Eas'd of a tax it irk'd the wretch to pay Just like a child that brawl'd itself to rest, [boaster, To his own carcass, now lies cheaply lodg'd, Lies still. What mean'st thou then, O mighty By clam'rous appetites no longer teasid, To vaunt of nerves of thine? what means the bull, Nor tedious bills of charges and repairs. Unconscious of his strength, to play the coward, But ah! where are his rents, his comings-in? And flee before a feeble thing like man;
Aye! now you've made the rich man poor indeed: That, knowing well the slackness of his arm, Robb'd of his gods, what has he left behind
Oh cursed iust of gold! when for thy sake,
The shameless hand be foully crimson'd o'er The fool throws up his int'rest in both worlds: With blood of its own lord.—Dreadful attempt ! First starv'd in this, then damn’d in that to come.
Just reeking from self-slaughter, in a rage How shocking must thy summons be, O Death! To rush into the presence of our Judge ; To him that is at ease in his possessions ;
As if we challeng'd him to do his worst, Who, counting on long years of pleasure here,
And matter'd not his wrath Unheard-of tortures Is quite unfurnish'd for that world to come!
Must be reserv'd for such: these herd together; In that dread moment, how the frantic soul
The common damn'd shun their society, Raves round the walls of her clay tenement,
And look upon themselves as fiends less foul. Runs to each avenue, and shrieks for help,
Our time is fix’d, and all our days are number'd; But shrieks in vain! How wishfully she looks How long, how short, we know not :- this we know, On all she's leaving, now no longer her’s!
Duty requires we calmly wait the summons, A little longer, yet a little longer,
Nor dare to stir till Heaven shall give permission : O might she stay, to washı away her stains,
Like sentries that must keep their destin'd stand, And fit her for her passage ! Mournful sight! And wait th' appointed hour, till they're reliev'd. Her very eyes weep blood ; and every groan Those only are the brave who keep their ground, She heaves is big with horror: but the foe,
And keep it to the last. To run away Like a staunch murd'rer, steady to his purpose,
Is but a coward's trick: to run away Pursues her close through every lane of life,
From this world's ills, that at the very worst Nor misses once the track, but presses on ;
Will soon blow o'er, thinking to mend ourselves, Till forc'd at last to the tremendous verge,
By boldly vent'ring on a world unknown, At once she sinks to everlasting ruin.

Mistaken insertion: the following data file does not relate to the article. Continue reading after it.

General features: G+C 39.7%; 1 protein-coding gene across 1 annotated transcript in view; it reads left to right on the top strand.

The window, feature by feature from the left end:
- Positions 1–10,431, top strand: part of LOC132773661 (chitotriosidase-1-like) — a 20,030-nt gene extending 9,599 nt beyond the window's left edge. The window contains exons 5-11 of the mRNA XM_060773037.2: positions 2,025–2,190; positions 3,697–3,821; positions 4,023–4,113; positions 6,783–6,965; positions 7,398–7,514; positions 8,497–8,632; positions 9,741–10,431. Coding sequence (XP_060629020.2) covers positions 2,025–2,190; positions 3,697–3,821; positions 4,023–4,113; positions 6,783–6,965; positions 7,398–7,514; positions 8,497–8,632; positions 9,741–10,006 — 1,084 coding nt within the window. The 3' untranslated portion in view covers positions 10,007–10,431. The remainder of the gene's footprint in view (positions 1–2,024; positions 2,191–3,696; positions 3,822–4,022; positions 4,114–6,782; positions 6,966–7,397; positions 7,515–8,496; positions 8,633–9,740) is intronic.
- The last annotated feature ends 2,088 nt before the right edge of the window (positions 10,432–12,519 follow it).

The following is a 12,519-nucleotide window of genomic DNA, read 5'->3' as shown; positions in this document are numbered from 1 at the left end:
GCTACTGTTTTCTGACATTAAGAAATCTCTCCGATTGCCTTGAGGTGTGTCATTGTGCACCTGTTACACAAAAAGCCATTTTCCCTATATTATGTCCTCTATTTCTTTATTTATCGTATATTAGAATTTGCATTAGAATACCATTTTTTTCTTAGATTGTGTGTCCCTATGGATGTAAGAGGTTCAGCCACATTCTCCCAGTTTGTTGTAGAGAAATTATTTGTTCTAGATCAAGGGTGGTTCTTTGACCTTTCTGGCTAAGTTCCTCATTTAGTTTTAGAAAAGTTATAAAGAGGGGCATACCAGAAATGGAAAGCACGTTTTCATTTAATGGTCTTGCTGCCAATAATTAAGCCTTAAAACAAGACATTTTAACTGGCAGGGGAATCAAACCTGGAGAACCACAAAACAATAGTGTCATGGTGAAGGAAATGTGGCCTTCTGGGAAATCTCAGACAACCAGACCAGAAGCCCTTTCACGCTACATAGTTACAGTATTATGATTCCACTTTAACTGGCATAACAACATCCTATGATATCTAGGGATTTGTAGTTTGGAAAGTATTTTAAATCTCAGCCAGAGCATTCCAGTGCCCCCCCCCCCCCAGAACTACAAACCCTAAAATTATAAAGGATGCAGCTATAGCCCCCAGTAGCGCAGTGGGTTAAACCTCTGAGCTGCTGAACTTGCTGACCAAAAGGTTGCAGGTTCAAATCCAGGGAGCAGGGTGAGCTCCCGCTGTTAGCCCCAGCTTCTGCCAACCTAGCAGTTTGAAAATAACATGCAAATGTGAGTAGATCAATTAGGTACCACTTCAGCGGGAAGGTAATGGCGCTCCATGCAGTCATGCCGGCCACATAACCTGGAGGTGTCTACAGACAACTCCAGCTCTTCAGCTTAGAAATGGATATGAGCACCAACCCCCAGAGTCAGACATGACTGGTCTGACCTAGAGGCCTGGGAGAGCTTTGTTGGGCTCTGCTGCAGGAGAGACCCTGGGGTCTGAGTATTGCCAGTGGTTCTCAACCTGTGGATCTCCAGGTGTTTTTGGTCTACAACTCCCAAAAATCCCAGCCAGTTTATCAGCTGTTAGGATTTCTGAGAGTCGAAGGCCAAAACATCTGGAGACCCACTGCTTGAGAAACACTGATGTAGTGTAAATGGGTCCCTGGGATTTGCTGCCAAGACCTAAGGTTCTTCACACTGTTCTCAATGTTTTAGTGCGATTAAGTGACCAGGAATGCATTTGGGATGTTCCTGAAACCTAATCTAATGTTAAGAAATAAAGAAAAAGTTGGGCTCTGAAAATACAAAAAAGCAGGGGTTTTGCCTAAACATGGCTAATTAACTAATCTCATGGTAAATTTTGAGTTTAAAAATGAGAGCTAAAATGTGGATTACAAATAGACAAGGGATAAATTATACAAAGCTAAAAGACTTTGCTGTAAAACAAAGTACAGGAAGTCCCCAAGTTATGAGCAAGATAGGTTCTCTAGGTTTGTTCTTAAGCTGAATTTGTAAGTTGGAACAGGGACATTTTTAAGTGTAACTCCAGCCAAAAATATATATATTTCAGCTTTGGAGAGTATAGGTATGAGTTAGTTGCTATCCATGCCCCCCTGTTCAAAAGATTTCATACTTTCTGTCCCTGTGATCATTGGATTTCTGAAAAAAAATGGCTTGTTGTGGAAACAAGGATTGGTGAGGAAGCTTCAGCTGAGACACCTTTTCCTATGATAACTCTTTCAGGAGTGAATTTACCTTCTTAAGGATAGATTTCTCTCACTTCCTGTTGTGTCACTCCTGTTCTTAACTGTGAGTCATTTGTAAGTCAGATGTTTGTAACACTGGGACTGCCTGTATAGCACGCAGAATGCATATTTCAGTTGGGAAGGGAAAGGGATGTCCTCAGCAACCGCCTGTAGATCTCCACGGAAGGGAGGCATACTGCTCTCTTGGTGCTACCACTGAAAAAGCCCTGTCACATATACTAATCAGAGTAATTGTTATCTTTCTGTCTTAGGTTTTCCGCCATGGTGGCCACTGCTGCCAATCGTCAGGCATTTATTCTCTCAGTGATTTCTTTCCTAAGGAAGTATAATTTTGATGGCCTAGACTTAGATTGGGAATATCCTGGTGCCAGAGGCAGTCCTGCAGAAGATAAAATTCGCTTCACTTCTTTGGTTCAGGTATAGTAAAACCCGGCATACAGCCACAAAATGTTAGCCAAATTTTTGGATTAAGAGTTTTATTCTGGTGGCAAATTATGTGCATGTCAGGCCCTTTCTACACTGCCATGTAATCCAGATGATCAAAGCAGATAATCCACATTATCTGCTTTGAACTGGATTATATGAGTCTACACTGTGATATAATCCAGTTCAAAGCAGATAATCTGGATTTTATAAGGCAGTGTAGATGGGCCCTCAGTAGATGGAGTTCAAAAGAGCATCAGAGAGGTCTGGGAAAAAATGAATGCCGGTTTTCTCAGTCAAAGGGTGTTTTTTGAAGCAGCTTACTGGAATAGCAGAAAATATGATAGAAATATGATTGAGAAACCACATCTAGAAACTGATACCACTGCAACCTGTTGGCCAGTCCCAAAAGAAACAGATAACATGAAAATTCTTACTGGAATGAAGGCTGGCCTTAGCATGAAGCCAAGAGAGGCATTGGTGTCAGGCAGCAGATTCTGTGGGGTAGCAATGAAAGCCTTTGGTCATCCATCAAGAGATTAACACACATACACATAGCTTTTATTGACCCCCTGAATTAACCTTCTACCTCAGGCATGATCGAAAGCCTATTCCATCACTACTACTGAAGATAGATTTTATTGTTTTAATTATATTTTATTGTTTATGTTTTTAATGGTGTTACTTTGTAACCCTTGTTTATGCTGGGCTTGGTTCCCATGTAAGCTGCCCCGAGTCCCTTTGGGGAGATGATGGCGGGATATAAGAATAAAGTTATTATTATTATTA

And plunging headlong in the dark ;—'tis mad: Sure 'tis a serious thing to die, my soul !
No frenzy half so desperate as this. What a strange moment must it be, when near Tell us, ye dead! will none of you, in pity Thy journey's end, thou hast the gulf in view! To those you left behind, disclose the secret? That awful gulf, no mortal e'er repass'd
Oh! that some courteous ghost would blab it out; To tell what's doing on the other side.
What 'tis you are, and we must shortly be. Nature runs back, and shudders at the sight, I've heard, that souls departed, have sometimes And every life-string bleeds at thoughts of parting! Forewarn'd men of their death: 'twas kindly done For part they must: body and soul must part; To knock, and give the alarm.—But what means Fond couple ;, link'd more close than wedded pair. This stinted charity ?_'Tis but lame kindness This wings its way to its Almighty Source, That does its work by halves.—Why might you not The witness of its actions, now its judge;
Tell us what 'tis to die? Do the strict laws That drops into the dark and noisome grave,
of your society forbid your speaking Like a disabled pitcher of no use.
Upon a point so nice ?—I'll ask no more: If death were nothing, and nought after death ; Sullen, like lamps in sepulchres, your shine If when men dy'd, at once they ceas'd to be, Enlightens but yourselves. Well, 'tis no matter; Returning to the barren womb of nothing,
A very little time will clear up all, Whence first they sprung, then might the debauchee And make us learn'd as you are, and as close. • Untrembling mouth the heavens:—then might the Death's shafts fly thick :-Here falls the villagedrunkard
swain, Reel over his full bowl, and, when 'tis drain'd, And there his pamper'd lord.—The cup goes round: Fill up another to the brim, and laugh [wretch
And who so artful as to put it by ?
See yonder maker of the dead man's bed,